The same paper added on June 19: “The survey of the townsite of Pottersville has been finished, also the wagon road from Three Forks up the north fork of Carpenter to the town, about four miles.”

Pottersville was never mentioned again. The townsite map is not known to survive.

John Potter (1852-fl. 1918) lived in Three Forks and Silverton and owned numerous mining claims in the area. It’s not clear how he was related to the aforementioned George D. Potter (1865-1911), who sold claims to Hamilton and McMillan and owned a sampling works in Wallace, Idaho. George had a brother named John, but it wasn’t the same guy.

— With thanks to Jon Kalmakoff

Previous installments in this series

Introduction

Ainsworth

Alamo

Anaconda

Annable, Apex, and Arrow Park

Annable, revisited

Appledale

Applegrove, Appleby, and Appledale revisited

Argenta and Arrowhead

Aylwin

Bakers, Birds, and Bosun Landing

Balfour

Bannock City, Basin City, and Bear Lake City

Beasley

Beaton

Bealby Point

Bealby Point (aka Florence Park) revisited

Belford and Blewett

Beaverdell and Billings

Birchbank and Birchdale

Blueberry and Bonnington

Boswell, Bosworth, Boulder Mill, and Broadwater

Brandon

Brilliant

Brooklyn, Brouse, and Burnt Flat

Burton

Camborne, Cariboo City, and Carrolls Landing

Carmi, Cedar Point, Circle City, and Clark’s Camp

Carson, Carstens, and Cascade City

Casino and Champion Creek

Castlegar, Part 1

Castlegar, Part 2

Castlegar, Part 3

Christina Lake

Christina City and Christian Valley

Clubb Landing and Coltern

Cody and Champion Creek revisited

Champion Creek revisited, again

Columbia

Columbia City, Columbia Gardens, and Columbia Park

Comaplix

Cooper Creek and Corra Linn

Crawford Bay and Comaplix revisited

Crescent Valley and Craigtown

Davenport

Dawson, Deadwood, and Deanshaven

Deer Park

East Arrow Park and Edgewood

Eholt

English Cove and English Point

Enterprise

Erie

Evans Creek and Evansport

Falls City

Farron

Fauquier

Ferguson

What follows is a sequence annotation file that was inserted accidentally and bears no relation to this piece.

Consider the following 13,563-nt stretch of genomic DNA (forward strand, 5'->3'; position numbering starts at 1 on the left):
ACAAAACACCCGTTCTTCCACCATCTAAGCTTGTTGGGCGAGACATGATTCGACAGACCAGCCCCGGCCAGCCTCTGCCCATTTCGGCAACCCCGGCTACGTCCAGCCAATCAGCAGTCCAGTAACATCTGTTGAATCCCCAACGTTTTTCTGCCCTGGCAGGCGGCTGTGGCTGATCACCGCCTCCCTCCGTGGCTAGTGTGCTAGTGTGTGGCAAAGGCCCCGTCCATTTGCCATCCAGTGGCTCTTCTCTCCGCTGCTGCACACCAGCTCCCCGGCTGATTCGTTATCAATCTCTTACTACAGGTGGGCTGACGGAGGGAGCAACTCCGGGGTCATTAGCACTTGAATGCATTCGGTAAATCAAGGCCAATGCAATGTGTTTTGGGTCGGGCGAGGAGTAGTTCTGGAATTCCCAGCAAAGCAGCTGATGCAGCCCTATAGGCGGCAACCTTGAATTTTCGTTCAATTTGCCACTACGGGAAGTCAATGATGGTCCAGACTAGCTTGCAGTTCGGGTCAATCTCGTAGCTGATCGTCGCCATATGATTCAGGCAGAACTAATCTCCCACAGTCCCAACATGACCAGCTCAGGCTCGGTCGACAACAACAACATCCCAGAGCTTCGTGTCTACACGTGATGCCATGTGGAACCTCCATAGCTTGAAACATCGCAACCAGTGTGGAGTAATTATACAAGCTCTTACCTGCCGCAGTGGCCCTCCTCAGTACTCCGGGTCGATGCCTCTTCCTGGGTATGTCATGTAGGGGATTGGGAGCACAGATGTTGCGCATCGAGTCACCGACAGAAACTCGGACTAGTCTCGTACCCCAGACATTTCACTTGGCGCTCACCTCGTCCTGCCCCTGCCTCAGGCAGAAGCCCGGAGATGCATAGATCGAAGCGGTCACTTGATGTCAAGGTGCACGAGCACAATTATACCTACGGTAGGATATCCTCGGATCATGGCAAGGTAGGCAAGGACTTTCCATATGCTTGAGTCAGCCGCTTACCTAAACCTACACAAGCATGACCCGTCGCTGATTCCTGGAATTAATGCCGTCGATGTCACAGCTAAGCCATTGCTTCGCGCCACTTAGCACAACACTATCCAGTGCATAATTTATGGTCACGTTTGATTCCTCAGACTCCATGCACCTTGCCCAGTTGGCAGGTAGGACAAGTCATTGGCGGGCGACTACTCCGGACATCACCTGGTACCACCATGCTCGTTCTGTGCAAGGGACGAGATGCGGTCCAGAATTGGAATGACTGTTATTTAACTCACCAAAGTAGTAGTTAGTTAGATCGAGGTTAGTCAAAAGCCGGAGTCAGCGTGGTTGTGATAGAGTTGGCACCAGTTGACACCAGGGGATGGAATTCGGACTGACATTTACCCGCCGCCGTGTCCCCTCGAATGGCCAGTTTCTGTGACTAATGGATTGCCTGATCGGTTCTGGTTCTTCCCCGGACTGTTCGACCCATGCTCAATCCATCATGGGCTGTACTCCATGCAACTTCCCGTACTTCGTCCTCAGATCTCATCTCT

Ferguson, revisited

Fife

Forslund, Fosthall, and Fairview

Fort Shepherd vs. Fort Sheppard, Part 1

Fort Shepherd vs. Fort Sheppard, Part 2

Fort Sheppard, revisited

Fraser’s Landing and Franklin

Fredericton

Fruitvale and Fraine

Galena Bay

Genelle

Gerrard

Gilpin and Glade

Gladstone and Gerrard, revisited

Glendevon and Graham Landing

Gloster City

Goldfields and Gold Hill

Grand Forks, Part 1

Grand Forks, Part 2

Granite Siding and Granite City

Gray Creek, Part 1

Gray Creek, Part 2

Gray Creek, revisited

Green City

Greenwood

Halcyon Hot Springs

Hall Siding and Healy’s Landing

Harrop

Hartford Junction

Hills

Howser, Part 1

Howser, Part 2

Howser, Part 3

Howser, Part 4

Hudu Valley, Huntingtdon, and Healy’s Landing revisited

Inonoaklin Valley (aka Fire Valley)

Jersey, Johnsons Landing, and Jubilee Point

Kaslo, Part 1

Kaslo, Part 2

Kaslo, Part 3

Kaslo, Part 4

Kettle River, Part 1

Kettle River, Part 2

Kinnaird, Part 1

Kinnaird, Part 2

Kitto Landing

Koch Siding and Keen

Kokanee

Kootenay Bay, Kraft, and Krestova

Kuskonook, Part 1

Kuskonook, Part 2

Kuskonook (and Kuskanax), Part 3

Labarthe, Lafferty, and Longbeach

Lardeau, Part 1

Lardeau, Part 2

Lardeau, Part 3

Lardeau, Part 4

Lebahdo

Lemon Creek, Part 1

Lemon Creek, Part 2

Lemon Creek, Part 3

Makinsons Landing and Marblehead

McDonalds Landing, McGuigan, and Meadow Creek

Meadows, Melville, and Miles’ Ferry

Midway

Mineral City and Minton

Mirror Lake and Molly Gibson Landing

Montgomery and Monte Carlo, Part 1

Montgomery and Monte Carlo, Part 2

Montrose and Myncaster

Nakusp, Part 1

Nakusp, Part 2

Nashville

Needles

Nelson, Part 1

Nelson, Part 2

Nelson, Part 3

Nelson, Part 4

Nelson, Wash.

Nelway and New Galway

New Denver, Part 1

New Denver, Part 2

Niagara

Oasis and Oatescott

Ootischenia

Oro

Park Siding and Pass Creek

Passmore

Paterson

Paulson

Perry Siding

Phoenix

Pilot Bay

Pingston

Playmor Junction

Poplar and Porcupine